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I am in the process of creating a huge web application, with a JavaScript based UI, and many events generated continuously.

To avoid bad performance due to the huge amount of the event listeners needed, I of course opted to use a single event listener which will catch all the events generated from the children elements (event bubbling).

The problem is, this application is designed in such a way that one or more modules can be loaded into the main JavaScript library I'm coding (which is responsible for controlling the UI and every other aspect of the program). Of course every module should be completely independent from each other, so you can choose which methods to load, without affecting the general functionality of the library, only adding or removing features.

Since every module can operate in different DOM elements, I need to have at least a single event listener for each module, since two modules can listen for events generated by html elements placed in different DOM branches.

http://jsfiddle.net/YRejF/2/

In this fiddle for example, the first button will let the first paragraph trigger an event, and its parent will catch it. The second button will let the second paragraph fire the event, but the div listening for the same event won't catch it, because it's not fired from one of its sons.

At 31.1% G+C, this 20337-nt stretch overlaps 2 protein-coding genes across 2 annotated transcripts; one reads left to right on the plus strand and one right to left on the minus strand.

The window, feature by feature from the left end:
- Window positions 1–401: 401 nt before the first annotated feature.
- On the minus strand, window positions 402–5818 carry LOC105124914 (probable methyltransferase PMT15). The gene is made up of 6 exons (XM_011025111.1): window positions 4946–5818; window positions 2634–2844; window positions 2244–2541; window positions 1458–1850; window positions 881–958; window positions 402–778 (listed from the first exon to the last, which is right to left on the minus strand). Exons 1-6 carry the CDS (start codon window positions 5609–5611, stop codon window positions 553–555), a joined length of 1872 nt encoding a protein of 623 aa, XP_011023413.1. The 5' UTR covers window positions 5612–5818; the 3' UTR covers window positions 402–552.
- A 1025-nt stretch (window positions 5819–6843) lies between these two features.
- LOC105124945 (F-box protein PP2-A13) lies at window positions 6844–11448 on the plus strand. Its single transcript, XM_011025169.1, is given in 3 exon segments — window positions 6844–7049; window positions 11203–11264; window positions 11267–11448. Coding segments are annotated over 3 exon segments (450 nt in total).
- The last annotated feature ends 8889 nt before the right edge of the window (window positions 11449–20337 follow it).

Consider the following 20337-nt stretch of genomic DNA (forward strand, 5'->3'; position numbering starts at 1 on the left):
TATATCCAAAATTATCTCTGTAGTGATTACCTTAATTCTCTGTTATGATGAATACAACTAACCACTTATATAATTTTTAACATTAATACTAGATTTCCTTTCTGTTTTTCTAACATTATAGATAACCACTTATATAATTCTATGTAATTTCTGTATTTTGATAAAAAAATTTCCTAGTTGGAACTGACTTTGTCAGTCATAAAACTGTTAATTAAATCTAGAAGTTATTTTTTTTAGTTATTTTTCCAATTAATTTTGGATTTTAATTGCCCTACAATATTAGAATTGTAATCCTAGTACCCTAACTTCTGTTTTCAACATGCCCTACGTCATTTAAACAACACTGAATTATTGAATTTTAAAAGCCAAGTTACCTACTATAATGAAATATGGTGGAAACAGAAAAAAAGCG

So my question is: is it possible to have a single event listener, able to listen also to events triggered from elements that are not its sons (elements placed everywhere on the page)?

I was thinking about having a js object, or a dom node, which store the data of the element which triggered the event, and the event itself, then a general event will be fired on the global event listener (no matter where it's placed in the dom), and it will then read the data to discover which element generated which event, and act accordingly.

Any help or suggestion about better ways of achieving this?

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1 Answer 1

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jQuery has a special binder for this kind of cases: live(). It let's all events bubble to the document and then handles them accordingly. However, if you use div or other containers for different panels etc, maybe using delegate() makes more sense. Don't worry too much about the number of bound elements. Believe me, it will run as well with 50 binds or 10 delegates as it will with 1 live.

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Is this feasible even for events generated inside an iframe, and catched by the main page document or body? I'm having some troubles with it. –  Jose Faeti Jul 27 '11 at 14:12
    
@Jose I don't think you can catch events from an iframe inside the parent document, since they can't bubble outside the iframe. The live method bubbles to the document (in case of iframe, the document of the iframe) and the delegate bubbles up to the specified parent (last of which is the document in the iframe). –  Vahur Roosimaa Jul 27 '11 at 14:33

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